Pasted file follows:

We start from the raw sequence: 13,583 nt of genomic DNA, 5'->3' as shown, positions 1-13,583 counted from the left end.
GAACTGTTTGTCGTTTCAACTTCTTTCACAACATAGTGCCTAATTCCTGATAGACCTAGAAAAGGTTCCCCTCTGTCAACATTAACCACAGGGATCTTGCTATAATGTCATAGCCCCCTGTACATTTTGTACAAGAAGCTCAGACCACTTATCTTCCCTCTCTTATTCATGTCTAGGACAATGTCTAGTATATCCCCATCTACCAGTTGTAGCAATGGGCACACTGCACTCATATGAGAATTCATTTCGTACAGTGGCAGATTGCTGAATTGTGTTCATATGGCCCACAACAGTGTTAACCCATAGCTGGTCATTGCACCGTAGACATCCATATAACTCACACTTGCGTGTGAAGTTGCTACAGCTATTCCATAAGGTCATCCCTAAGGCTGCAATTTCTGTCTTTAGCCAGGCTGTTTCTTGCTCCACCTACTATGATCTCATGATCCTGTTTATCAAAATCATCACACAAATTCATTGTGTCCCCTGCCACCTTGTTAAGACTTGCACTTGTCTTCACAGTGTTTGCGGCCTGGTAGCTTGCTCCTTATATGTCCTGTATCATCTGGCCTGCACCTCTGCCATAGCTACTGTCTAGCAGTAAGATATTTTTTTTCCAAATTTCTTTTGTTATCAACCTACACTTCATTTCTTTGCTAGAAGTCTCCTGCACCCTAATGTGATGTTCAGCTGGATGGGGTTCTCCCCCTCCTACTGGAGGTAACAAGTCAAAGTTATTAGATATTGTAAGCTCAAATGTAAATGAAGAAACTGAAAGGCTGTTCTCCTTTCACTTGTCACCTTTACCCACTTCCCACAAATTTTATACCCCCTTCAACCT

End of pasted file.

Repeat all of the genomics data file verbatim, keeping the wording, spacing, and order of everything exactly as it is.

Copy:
We start from the raw sequence: 13,583 nt of genomic DNA, 5'->3' as shown, positions 1-13,583 counted from the left end.
GAACTGTTTGTCGTTTCAACTTCTTTCACAACATAGTGCCTAATTCCTGATAGACCTAGAAAAGGTTCCCCTCTGTCAACATTAACCACAGGGATCTTGCTATAATGTCATAGCCCCCTGTACATTTTGTACAAGAAGCTCAGACCACTTATCTTCCCTCTCTTATTCATGTCTAGGACAATGTCTAGTATATCCCCATCTACCAGTTGTAGCAATGGGCACACTGCACTCATATGAGAATTCATTTCGTACAGTGGCAGATTGCTGAATTGTGTTCATATGGCCCACAACAGTGTTAACCCATAGCTGGTCATTGCACCGTAGACATCCATATAACTCACACTTGCGTGTGAAGTTGCTACAGCTATTCCATAAGGTCATCCCTAAGGCTGCAATTTCTGTCTTTAGCCAGGCTGTTTCTTGCTCCACCTACTATGATCTCATGATCCTGTTTATCAAAATCATCACACAAATTCATTGTGTCCCCTGCCACCTTGTTAAGACTTGCACTTGTCTTCACAGTGTTTGCGGCCTGGTAGCTTGCTCCTTATATGTCCTGTATCATCTGGCCTGCACCTCTGCCATAGCTACTGTCTAGCAGTAAGATATTTTTTTTCCAAATTTCTTTTGTTATCAACCTACACTTCATTTCTTTGCTAGAAGTCTCCTGCACCCTAATGTGATGTTCAGCTGGATGGGGTTCTCCCCCTCCTACTGGAGGTAACAAGTCAAAGTTATTAGATATTGTAAGCTCAAATGTAAATGAAGAAACTGAAAGGCTGTTCTCCTTTCACTTGTCACCTTTACCCACTTCCCACAAATTTTATACCCCCTTCAACCT